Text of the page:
Philippines: Catholic Church vs. Reality When it Comes to Contraception
The LA Times has a series, “Beyond the Billion,” which explores population issues worldwide. This week, the long suffering Reproductive Health Bill in the Philippines, and the country’s embittered struggle to provide for its citizens’ reproductive health needs is again in the spotlight. The bill, which would provide universal access to sex education and unfettered access to contraception remains in Congress after nearly 15 years under review, and advocates are pushing hard against the stalwart Catholic leadership that largely runs the country. Yet increasingly so, it has become clear just how at odds – and out of touch – the Catholic Church is with the needs and desires of Filipinos. Advocates are hopeful that this dissonance will soon lead to a sea change in policies for the country. In 2010, President Aquino was elected in part because of his outspoken support for the bill, after decades of his outspoken opposition to it – including an executive order banning modern contraception in the capital of Manila. Eighty percent of the population is Catholic, and 70 percent support the Reproductive Health Bill. Lack of access to contraception has contributed to the poverty and ill health of the population, and continues to oppress the human rights of individuals countrywide. Abortion is also entirely restricted in the country, putting women and families in excruciating positions when it comes to determining their fertility, health, and futures. Congress has pledged to vote on the bill within the year. Via The LA Times.
Syria: Crowd-Sourced Rape Findings Presented at the United Nations
Last week, Lauren Wolfe, Director of Women Under Siege – a media and human rights watchdog focused on sexualized violence worldwide – testified at the UN on the use of rape in Syria as a weapon of war. Women Under Siege launched the crowd-sourced map to track instances of sexual violence in the country back in April, utilizing technology to uncover a real-time and evolving picture of the reality of sexual violence. The map is accessible by survivors and witnesses, and tracks where sexual violence is occurring, as well as other details such as how many people were involved and what the outcomes were. Three months later, Wolfe says:
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Press freedoms are under attack now, more than ever.
“The major finding of our work is that Syrian government forces have allegedly carried out nearly 70 percent of sexual attacks in the country.”
Wolfe also says the map shows an alarmingly high rate of gang rape. The significance of Wolfe’s testimony and the existence of the map’s data is the probability to stem and address sexual violence as close to the time it occurs as possible. This is a major opportunity for human rights advocates and peacekeepers to challenge what has for too long been the status quo in conflict and crisis settings – that women are subjected to brutal sexual violence with little to no recourse. Let’s hope it doesn’t drift away in vain. Via Women Under Siege.
Africa Continent: US Religious Right Puppeteers Anti-Gay and Anti-Choice Policies
Political Research Associates of Boston, a progressive think tank, has released a report, Colonizing Africa Values: How the U.S. Christian Right is Transforming Sexual Politics in Africa, which details efforts of the Right to infiltrate and “strongly mentor” African religious leaders around specific policy objectives, namely anti-gay and anti-choice. It is no surprise that there’s a strong link between such efforts in the United States and in Africa, as evinced by American Evangelicals’ role in building Uganda’s “Kill the Gays” Bill, or notorious anti-choice Rep. Chris Smith’s African adventures. But the report details a broader and subtler linkage, which may be more difficult to track and ascertain. The report’s key author, Reverend Kapya Kaoma, an Anglican Priest from Zambia, describes U.S. Christian Right “store fronts,” staffed by African employees, largely to appeal to a new demographic. Pat Robertson’s American Center for Law and Justice (ACLJ), the Catholic Church’s Human Life International (HLI) and the Mormon-led Family Watch International are all names as having launched or expanded offices in Africa over the past five years.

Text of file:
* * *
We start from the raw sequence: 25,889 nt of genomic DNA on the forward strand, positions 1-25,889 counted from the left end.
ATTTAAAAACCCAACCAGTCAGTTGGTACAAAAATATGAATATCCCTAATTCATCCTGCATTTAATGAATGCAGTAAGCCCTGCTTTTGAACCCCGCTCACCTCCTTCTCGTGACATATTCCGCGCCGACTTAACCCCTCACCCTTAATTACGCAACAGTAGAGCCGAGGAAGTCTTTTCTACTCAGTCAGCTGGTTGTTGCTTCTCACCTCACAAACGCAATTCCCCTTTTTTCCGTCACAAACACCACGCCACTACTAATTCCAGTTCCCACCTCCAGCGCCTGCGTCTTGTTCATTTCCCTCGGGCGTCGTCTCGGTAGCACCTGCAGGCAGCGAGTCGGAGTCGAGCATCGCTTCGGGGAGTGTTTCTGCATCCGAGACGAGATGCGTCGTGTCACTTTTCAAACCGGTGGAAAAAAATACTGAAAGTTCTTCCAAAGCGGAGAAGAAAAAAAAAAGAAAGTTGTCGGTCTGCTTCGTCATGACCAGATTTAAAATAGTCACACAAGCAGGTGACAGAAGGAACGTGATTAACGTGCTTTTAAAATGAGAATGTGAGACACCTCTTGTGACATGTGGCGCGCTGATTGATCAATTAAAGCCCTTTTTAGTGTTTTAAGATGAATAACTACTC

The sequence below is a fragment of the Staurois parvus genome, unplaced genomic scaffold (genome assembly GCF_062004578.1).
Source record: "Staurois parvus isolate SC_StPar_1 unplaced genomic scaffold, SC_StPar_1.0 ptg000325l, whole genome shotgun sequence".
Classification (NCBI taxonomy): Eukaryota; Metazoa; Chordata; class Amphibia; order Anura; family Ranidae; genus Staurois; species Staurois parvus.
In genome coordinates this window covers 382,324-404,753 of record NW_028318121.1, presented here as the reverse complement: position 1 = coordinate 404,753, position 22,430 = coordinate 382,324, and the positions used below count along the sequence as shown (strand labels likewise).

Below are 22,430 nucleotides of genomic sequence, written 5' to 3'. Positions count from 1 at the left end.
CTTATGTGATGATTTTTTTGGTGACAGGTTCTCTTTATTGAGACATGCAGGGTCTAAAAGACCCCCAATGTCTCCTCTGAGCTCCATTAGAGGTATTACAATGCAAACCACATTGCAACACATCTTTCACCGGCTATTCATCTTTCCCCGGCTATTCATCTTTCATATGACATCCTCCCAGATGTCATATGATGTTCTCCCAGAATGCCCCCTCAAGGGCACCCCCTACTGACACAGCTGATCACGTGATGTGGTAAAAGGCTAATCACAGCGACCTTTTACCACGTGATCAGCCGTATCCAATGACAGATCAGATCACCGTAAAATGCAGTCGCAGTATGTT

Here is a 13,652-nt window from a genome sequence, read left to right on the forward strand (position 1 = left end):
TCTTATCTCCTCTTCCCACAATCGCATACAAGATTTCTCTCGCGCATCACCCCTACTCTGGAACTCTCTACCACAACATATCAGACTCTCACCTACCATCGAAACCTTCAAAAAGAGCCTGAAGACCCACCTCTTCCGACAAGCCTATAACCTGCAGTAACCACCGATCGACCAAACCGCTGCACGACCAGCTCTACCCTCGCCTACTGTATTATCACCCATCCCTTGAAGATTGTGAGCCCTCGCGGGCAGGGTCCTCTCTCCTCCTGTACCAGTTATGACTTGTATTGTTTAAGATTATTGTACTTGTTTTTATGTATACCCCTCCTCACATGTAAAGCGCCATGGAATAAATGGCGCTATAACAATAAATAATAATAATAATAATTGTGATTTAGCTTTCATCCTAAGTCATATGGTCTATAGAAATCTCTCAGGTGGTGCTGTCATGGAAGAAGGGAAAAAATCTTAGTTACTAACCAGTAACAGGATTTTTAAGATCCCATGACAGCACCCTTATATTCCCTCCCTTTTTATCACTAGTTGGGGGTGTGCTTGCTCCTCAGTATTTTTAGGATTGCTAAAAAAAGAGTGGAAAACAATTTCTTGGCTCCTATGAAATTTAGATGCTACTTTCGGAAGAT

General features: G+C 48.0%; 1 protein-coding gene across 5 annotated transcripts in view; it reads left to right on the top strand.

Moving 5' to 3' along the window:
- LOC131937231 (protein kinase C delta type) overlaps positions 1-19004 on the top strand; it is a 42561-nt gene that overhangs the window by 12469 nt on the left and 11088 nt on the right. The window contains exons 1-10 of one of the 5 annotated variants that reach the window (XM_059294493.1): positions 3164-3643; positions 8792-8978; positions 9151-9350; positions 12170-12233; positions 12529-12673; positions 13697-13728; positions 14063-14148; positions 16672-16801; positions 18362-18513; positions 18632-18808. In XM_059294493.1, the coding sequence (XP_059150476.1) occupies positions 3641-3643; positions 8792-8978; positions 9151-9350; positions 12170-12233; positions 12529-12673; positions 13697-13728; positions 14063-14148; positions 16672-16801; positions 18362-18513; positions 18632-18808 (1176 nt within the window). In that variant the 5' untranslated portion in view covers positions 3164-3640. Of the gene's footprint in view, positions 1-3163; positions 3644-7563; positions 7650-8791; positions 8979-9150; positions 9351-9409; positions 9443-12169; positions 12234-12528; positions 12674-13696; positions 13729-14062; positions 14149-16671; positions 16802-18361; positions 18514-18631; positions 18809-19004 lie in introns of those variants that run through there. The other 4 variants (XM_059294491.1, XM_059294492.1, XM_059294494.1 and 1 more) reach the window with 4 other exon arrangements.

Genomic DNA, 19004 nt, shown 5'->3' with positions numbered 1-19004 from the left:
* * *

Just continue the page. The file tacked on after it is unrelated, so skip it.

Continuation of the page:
“By hiring locals as office staff, ACLJ and HLI in particular hide an American-based agenda behind African faces, giving the Christian Right room to attack gender justice and (the rights of lesbian, gay, bisexual and transsexual people) as a neocolonial enterprise imposed on Africans and obstructing meaningful critique of the U.S. right’s activities,” the report said. Via AP.
Dominican Republic: Abortion Ban Denies Pregnant Teen Lifesaving Cancer Treatment
A constitutional ban on abortion in the Dominican Republic has led to a raging debate over the health and life of a 16-year old with acute Leukemia, who also happens to be nine weeks pregnant. The young woman needs chemotherapy to save her life, but which would likely result in the termination of her pregnancy. Doctors are unsure of what to do amid speculation of the implications of the country’s law, which is mostly applied as an all-out ban on abortion. Article 37 of the Dominican Constitution states that “the right to life is inviolable from the moment of conception and until death,” prohibiting abortion in all circumstances, and also outlawing the death penalty. Interpretation of the article has remained sketchy, inhibiting the exercise of reproductive rights countrywide. Hopefully cancer treatment will commence soon, and a richer debate about how to interpret this component of the constitution to protect the rights of women will commence as well. Via CNN International.